Since the early 1950s pneumatic fastener driving devices have become more and more accepted as an effective tool for accomplishing an ever increasing variety of fastener driving applications. One feature of these devices which contributes to their acceptability is that they are portable and capable of being operated while held in the hand of an operator. This feature of portability also gives rise to the possibility of inadvertent actuation resulting in the discharge of a fastener other than in the workpiece. In order to reduce this possibility, it has been common practice to build into the actuating mechanisms of such devices a so-called contact trip element in addition to the finger actuated trigger. The contact trip element is mounted on the device in a position adjacent the nosepiece so as to normally extend outwardly beyond the discharge end of the fastener drive track. Thus, when the nosepiece of the device is moved into engagement with the workpiece, the contact trip is moved from its normally inoperative position into an operative position.

In most instances, the work engaged movement of the contact trip into its operative position is utilized as an essential action along with finger actuation of the trigger into its operative position to achieve actuation without regard to the sequence in which the two movements are accomplished. This concomittant type of response is regarded to be particularly desirable in that it provides the operator with three different optional modes of operation, two of which are especially useful in high speed operations involving rapidly repetitive actuations. One mode of high speed actuation is the socalled bump firing mode where the operator keeps the trigger in its operative position by continuous digital pressure. By bumping the device along the workpiece a fastener is driven during each movement of the contact trip into its operative position with each successive contact of the device with the workpiece.

Another rapid repetitive mode of operation is the socalled drag firing mode in which the operator initially positions the tool into engagement with the workpiece without pressing the trigger, and then drags the tool along the workpiece in continuous contact with the workpiece so as to maintain the contact trip continuously in its operative position. By successively pressing and releasing the trigger a fastener is driven during each movement of the trigger into its operative position. A variation of this drag type of operation, which makes possible an even more rapid repetitive actuation, is provided by the so-called autofire tools. Autofire operation involves the automatic recycling of the tool so long as the trigger remains pressed and the tool is moved along the workpiece in continuous contact therewith.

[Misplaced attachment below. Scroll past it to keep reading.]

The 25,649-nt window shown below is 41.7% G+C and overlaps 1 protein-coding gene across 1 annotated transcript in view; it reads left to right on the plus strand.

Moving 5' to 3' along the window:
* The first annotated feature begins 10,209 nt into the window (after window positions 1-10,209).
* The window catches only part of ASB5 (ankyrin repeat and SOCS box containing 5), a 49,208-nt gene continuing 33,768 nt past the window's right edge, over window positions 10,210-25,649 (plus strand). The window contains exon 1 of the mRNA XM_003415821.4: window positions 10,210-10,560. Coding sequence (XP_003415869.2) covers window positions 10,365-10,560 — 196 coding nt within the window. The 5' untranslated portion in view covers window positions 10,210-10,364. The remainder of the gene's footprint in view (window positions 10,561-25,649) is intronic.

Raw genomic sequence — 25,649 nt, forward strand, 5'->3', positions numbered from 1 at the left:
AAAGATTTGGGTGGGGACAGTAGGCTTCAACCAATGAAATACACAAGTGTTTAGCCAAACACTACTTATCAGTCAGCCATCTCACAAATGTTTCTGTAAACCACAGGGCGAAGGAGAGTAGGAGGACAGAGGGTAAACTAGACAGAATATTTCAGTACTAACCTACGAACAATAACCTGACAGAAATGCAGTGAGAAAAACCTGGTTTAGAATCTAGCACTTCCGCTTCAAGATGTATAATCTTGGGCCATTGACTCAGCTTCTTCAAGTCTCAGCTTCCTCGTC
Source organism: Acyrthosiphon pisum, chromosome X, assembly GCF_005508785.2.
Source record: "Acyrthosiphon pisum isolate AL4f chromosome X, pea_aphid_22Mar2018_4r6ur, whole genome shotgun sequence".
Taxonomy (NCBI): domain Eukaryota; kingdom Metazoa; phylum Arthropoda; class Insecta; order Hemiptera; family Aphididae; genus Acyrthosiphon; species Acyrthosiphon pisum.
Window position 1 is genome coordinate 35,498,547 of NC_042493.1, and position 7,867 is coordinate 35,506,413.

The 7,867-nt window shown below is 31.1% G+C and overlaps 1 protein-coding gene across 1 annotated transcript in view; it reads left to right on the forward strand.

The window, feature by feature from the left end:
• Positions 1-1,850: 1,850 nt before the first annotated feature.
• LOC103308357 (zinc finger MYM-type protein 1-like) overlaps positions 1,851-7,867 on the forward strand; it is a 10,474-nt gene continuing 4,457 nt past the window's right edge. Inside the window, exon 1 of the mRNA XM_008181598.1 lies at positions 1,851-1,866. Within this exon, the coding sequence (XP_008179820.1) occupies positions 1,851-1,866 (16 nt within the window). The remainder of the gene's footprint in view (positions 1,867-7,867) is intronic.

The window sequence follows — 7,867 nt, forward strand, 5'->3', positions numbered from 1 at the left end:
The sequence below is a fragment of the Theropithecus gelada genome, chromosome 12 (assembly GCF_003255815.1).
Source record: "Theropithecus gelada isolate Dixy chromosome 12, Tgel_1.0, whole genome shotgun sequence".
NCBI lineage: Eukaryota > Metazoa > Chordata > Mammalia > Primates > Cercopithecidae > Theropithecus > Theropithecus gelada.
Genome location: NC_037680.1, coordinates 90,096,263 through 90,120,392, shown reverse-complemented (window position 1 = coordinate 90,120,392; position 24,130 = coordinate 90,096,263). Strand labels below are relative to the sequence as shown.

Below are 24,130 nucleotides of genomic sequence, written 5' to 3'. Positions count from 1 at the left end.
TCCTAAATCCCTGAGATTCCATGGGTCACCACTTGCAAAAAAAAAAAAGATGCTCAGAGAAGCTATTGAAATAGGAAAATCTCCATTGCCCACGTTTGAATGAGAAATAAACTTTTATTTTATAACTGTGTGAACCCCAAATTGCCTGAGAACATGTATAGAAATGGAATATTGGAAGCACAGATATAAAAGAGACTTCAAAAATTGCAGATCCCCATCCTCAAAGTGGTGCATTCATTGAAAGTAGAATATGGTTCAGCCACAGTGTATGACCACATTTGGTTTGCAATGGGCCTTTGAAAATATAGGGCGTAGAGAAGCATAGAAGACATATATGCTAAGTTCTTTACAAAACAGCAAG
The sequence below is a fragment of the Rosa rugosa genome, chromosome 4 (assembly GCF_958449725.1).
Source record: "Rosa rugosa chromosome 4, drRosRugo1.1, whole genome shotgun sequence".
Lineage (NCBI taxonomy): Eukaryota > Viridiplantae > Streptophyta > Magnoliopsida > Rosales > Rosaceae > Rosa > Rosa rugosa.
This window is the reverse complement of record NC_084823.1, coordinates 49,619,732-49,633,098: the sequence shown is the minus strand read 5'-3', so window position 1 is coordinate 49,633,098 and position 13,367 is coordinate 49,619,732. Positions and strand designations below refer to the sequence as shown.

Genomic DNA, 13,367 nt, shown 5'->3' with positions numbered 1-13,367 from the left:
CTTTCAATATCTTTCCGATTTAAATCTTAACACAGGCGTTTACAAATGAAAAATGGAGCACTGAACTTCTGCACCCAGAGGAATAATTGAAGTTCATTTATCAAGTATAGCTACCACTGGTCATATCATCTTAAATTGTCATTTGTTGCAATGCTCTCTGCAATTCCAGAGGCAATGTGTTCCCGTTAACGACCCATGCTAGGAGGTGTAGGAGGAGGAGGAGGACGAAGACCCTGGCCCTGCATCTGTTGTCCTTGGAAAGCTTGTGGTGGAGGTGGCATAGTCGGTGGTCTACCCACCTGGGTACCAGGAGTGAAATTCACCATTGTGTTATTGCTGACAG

While all of these high speed modes of operation are desirable from a standpoint of increased productivity, they do require that the operator exercise care to avoid inadvertent or unwanted actuations of the tool. Perhaps the most common instance of inadvertent actuation occurs when an operator, holding a tool in his hand with the trigger pressed, inadvertently engages the contact trip with an object other than the intended workpiece, thus moving the contact trip into its operative position and actuating the tool. Another instance of inadvertent actuation can occur immediately following an intended actuation where the rebound incident to actuation is sufficient to move the tool off of the workpiece enough to reset the contact trip so that as the tool is moved back into contact with the workpiece a second unwanted actuation occurs resulting in a second fastener being driven sometimes right on top of the fastener initially driven. Where the fastener being driven is of a relatively large size, this double firing action can result in the first fastener preventing the second from properly entering the workpiece, thus presenting a potentially hazardous situation.